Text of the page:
Monday, August 26, 2013

A Theology of the Face

Dawn Eden delivers a much needed "review" of Christopher West's work, even if they delayed running it for over a year.  One of the things she mentions in the review is how West's theology ignores entirely the importance of the face in John Paul II's writings.  This got me kinda thinking.  Might write something more formal on this now, but for the time being, here are a few notes:

New CL Column on St. Pius X

What made St. Pius X such a great pope?  Seriously, don't say Pascendi.  That just proves you read the talking points from the traditionalist manifesto.  There's a lot that makes Pius X an awesome pope, and I think we trads really should focus on that stuff as well.  That's what I do with my latest Catholic Lane column.

Christopher West: Just Mailing It In

Christopher West  says the following in his latest email reflection:

"Strive to enter through the narrow gate." What does this passage from yesterday's Gospel say to us about the way we live and express the theology of our bodies? Striving to enter through the narrow gate in this context means committing ourselves to a continual purification of two misguided approaches to the body: the tendency to worship the body on the one hand (very prevalent in the culture today); and the tendency to reject or devalue the body on the other hand (very prevalent among Christians today). The more we are purified of both, the closer we are to that "vortex" in the center that draws us up bodily into the divine Mystery with all the elemental force of Christ's bodily Ascension and Mary's bodily Assumption. Lord, help us to enter through that narrow gate!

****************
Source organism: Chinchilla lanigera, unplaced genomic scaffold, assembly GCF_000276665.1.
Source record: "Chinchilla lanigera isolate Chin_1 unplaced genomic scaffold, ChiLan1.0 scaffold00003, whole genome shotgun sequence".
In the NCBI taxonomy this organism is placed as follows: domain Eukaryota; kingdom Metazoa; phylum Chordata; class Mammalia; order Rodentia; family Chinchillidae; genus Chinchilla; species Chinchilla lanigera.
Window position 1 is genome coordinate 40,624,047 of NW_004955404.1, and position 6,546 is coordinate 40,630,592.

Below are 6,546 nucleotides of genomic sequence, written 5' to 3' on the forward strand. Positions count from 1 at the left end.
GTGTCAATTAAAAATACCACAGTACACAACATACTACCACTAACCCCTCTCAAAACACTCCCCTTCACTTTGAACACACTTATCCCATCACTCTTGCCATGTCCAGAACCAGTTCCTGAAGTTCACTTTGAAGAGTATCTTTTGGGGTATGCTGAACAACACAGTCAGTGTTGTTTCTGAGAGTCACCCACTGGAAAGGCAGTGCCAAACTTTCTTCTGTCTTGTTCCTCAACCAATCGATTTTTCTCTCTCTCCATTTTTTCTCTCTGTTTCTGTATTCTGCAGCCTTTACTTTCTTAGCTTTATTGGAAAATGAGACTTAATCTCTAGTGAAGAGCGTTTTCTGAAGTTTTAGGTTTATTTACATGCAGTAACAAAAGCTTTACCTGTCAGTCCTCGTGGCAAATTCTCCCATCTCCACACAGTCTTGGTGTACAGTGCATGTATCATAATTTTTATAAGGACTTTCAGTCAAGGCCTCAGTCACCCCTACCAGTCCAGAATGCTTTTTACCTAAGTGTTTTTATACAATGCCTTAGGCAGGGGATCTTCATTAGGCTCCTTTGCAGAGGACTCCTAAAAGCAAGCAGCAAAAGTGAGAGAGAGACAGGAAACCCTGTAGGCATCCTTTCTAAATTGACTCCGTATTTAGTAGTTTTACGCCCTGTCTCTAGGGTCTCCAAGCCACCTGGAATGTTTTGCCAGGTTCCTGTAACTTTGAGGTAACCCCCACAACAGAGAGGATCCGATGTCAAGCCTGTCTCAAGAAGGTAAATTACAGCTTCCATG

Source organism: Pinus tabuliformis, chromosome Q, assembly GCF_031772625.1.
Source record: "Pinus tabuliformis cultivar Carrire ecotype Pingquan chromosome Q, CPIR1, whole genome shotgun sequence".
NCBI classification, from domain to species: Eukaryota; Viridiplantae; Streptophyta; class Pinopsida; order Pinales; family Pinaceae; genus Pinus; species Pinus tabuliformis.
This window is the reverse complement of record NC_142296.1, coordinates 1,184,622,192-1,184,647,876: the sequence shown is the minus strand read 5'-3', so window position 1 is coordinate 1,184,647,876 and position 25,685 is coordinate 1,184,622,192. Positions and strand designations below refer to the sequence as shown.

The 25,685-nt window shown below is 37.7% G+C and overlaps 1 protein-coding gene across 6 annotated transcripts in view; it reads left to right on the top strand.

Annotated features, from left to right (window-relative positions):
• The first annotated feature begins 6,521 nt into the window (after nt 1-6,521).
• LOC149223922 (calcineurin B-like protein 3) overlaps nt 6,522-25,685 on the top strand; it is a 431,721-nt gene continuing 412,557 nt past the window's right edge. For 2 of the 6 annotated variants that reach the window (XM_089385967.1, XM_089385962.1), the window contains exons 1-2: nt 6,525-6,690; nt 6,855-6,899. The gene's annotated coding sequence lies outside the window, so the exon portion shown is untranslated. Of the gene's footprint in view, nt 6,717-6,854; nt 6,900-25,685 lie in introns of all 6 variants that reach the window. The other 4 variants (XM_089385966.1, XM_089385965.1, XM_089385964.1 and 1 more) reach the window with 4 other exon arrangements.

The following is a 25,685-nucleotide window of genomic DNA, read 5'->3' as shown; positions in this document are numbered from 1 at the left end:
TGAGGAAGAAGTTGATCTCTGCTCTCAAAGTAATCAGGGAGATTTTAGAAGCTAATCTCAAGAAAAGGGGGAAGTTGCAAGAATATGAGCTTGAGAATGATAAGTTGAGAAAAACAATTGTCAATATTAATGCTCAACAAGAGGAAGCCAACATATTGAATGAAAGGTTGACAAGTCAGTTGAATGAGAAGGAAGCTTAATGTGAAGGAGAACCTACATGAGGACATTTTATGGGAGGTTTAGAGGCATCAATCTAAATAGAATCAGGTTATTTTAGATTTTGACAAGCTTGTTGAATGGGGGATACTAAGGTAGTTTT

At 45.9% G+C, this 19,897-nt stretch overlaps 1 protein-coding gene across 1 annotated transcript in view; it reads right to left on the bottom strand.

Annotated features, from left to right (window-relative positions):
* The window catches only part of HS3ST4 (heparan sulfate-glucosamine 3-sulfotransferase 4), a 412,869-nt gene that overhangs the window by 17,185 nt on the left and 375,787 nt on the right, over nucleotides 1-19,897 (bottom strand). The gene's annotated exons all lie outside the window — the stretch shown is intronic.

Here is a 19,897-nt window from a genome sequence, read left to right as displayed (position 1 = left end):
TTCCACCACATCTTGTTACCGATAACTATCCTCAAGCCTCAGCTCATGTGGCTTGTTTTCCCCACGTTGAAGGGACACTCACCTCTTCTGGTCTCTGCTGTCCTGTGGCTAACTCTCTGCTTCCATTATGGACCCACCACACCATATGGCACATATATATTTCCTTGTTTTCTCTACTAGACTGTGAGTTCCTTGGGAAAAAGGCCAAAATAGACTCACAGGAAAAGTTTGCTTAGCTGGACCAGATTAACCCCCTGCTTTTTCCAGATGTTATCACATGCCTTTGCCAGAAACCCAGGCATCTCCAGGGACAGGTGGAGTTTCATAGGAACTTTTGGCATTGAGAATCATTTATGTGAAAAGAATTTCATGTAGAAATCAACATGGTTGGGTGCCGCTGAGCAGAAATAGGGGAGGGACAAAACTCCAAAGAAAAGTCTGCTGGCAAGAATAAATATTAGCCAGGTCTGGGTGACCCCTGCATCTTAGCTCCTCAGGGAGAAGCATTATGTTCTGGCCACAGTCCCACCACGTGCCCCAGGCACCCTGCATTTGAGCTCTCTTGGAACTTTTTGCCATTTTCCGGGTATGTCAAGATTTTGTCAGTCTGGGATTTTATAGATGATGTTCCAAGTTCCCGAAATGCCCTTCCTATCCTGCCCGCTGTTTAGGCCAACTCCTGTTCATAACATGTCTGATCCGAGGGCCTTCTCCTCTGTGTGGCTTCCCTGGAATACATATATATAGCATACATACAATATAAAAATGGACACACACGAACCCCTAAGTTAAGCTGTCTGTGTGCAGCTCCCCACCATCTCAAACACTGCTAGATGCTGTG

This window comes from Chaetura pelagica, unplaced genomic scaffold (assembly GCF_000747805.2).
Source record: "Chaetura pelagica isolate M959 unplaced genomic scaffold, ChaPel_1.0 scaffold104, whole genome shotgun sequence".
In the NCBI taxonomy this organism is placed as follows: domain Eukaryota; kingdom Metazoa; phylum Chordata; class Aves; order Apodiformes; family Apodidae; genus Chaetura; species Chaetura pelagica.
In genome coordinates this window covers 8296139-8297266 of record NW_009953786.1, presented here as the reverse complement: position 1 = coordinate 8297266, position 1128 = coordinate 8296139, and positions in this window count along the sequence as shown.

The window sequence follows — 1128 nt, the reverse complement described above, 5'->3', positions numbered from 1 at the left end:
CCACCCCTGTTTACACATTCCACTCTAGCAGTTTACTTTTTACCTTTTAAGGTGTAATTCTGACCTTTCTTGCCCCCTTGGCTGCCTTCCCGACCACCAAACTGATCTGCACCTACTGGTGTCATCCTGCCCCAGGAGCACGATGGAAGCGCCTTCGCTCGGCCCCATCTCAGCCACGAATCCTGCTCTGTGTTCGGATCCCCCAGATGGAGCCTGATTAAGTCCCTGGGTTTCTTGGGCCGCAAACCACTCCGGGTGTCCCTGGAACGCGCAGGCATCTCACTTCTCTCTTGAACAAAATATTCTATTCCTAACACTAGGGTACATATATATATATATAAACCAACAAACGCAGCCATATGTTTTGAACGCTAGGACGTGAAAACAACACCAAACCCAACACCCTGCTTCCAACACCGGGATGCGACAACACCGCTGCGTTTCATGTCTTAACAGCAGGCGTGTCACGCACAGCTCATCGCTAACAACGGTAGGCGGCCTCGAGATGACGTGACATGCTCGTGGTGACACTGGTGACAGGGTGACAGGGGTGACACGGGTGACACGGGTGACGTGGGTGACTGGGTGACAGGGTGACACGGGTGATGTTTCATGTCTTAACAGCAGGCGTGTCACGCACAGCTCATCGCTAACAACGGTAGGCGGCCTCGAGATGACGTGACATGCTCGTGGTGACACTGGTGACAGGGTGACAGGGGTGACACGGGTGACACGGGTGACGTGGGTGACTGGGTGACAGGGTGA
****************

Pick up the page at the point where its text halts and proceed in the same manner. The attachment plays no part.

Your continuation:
To quote that great Western Philosopher Steve Austin:  WHAT?

Wassim Sarweh's Gregorian Chant KickStarter